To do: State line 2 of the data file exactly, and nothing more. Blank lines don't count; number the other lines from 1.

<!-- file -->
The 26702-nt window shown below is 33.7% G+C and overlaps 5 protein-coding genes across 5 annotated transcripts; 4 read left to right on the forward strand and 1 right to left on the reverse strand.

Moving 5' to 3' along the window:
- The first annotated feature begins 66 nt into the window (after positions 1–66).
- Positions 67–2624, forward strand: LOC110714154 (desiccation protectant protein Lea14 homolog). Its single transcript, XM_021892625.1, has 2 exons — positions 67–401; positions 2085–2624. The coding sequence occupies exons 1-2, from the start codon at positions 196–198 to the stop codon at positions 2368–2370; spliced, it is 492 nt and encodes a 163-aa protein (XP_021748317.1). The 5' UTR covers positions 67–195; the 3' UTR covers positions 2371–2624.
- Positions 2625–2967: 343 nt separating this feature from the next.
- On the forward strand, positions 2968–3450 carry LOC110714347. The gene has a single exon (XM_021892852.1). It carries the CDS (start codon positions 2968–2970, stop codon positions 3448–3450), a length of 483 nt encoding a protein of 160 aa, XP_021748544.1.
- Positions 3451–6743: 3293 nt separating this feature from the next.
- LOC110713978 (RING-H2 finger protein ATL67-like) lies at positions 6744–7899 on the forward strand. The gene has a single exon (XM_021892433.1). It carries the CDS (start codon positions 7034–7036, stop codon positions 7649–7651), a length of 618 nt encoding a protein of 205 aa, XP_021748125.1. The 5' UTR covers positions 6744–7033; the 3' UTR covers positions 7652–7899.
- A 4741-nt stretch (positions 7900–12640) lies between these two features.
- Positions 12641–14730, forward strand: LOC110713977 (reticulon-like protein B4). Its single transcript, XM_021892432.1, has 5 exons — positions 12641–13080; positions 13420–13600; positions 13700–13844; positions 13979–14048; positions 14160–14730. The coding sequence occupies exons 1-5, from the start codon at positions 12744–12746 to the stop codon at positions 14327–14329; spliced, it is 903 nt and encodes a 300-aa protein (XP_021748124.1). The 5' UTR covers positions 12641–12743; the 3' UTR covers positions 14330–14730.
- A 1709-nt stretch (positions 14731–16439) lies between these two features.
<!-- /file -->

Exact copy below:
Moving 5' to 3' along the window: